What Will the Non-Hunting Public Think?
Imagine a world where hunters are viewed as game managers, not users of the deer resource, says Dr. Alt. This is a side benefit of a biologically sound deer management plan that uses antler restrictions. Whenever the deer herd is improved by increasing buck numbers and bringing the overall population in line with the range's carrying capacity (i.e., less damage to gardens and car fenders), the non-hunting community views hunters in a better light. Deer hunters are seen as problem-solvers rather than contributors to the overpopulation dilemma.

Brian Murphy, executive director of the QDMA, says, "A more educated hunter is a better representative of the sport. And one of the most encouraging aspects of quality deer management is the increasing desire to learn more about deer biology and management. Where previous campfire discussions revolved around the number of bucks harvested, today hunters talk about the condition of the habitat."gram. The impulse is to pound the does to equalize the buck-to-doe ratio. The problem is that the buck-to-doe ratio is often so out of whack that if you are too aggressive your herd will be reduced too much. It's better to do the adjusting over the course of four or five seasons. Game managers have to be especially careful, because when hunters can't find a harvestable buck, they will often use a doe tag instead."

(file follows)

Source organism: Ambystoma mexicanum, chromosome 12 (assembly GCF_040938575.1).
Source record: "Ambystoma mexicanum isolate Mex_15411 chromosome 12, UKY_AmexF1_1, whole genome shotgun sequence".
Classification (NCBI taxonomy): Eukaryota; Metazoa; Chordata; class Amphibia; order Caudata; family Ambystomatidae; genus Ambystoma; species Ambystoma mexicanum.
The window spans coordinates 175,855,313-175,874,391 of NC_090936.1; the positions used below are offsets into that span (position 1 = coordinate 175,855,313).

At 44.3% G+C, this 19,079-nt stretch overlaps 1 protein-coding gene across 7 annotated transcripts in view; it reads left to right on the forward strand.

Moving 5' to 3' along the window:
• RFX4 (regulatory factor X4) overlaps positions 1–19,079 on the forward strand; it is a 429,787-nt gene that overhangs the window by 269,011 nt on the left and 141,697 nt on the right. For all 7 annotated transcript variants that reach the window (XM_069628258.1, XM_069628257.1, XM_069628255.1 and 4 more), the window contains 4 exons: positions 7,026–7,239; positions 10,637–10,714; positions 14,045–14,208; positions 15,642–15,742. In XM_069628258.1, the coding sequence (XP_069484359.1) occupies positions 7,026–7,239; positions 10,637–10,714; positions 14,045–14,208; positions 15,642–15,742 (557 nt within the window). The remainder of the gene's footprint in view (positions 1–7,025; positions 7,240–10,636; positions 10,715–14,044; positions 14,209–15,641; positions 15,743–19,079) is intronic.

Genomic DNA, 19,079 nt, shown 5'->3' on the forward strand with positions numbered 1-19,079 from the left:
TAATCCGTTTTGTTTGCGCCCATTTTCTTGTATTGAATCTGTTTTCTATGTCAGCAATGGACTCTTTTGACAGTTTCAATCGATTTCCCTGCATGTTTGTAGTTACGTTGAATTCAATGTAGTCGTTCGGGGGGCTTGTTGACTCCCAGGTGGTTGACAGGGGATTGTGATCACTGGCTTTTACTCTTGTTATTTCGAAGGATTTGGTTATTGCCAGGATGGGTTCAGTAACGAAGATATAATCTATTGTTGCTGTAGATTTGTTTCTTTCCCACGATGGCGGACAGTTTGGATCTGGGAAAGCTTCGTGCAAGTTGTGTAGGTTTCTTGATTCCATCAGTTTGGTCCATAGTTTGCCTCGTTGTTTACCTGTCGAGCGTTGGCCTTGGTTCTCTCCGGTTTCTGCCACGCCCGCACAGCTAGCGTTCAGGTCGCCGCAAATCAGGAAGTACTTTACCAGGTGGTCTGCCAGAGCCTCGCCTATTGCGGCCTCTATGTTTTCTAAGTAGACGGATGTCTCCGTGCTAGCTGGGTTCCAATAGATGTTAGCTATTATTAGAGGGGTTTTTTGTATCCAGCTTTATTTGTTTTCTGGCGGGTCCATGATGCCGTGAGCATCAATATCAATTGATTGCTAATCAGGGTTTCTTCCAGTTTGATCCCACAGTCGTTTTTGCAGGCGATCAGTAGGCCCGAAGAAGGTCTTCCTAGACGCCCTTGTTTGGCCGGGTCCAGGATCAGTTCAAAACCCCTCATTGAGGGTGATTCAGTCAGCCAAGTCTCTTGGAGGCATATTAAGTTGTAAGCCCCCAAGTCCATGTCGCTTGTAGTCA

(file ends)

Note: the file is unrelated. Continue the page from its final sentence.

What's the Commercial Impact?
Marc Jordan, a master taxidermist in Punxsutawney, Penn., says with enthusiasm, "The point restriction might hurt business the first year, but after that, business should be booming, because more bucks worthy of den walls should be harvested."

Okay, more big bucks mean a busier taxidermist, but what about meat processors? Joe Krajewski, of Krajewski Custom Meats in Reynoldsville, Penn., who operates one of the largest venison processing facilities in the state, explains, "I don't see antler restrictions affecting our business at all. We've been processing about two thousand deer a year, and because the harvest under the proposed plan is projected to be similar to last year's, we'll probably butcher the same number as in the past." (They just won't have little antlers on their heads.)

What Will the Non-Hunting Public Think?
Imagine a world where hunters are viewed as game managers, not users of the deer resource, says Dr. Alt. This is a side benefit of a biologically sound deer management plan that uses antler restrictions. Whenever the deer herd is improved by increasing buck numbers and bringing the overall population in line with the range's carrying capacity (i.e., less damage to gardens and car fenders), the non-hunting community views hunters in a better light. Deer hunters are seen as problem-solvers rather than contributors to the overpopulation dilemma.

Brian Murphy, executive director of the QDMA, says, "A more educated hunter is a better representative of the sport. And one of the most encouraging aspects of quality deer management is the increasing desire to learn more about deer biology and management. Where previous campfire discussions revolved around the number of bucks harvested, today hunters talk about the condition of the habitat."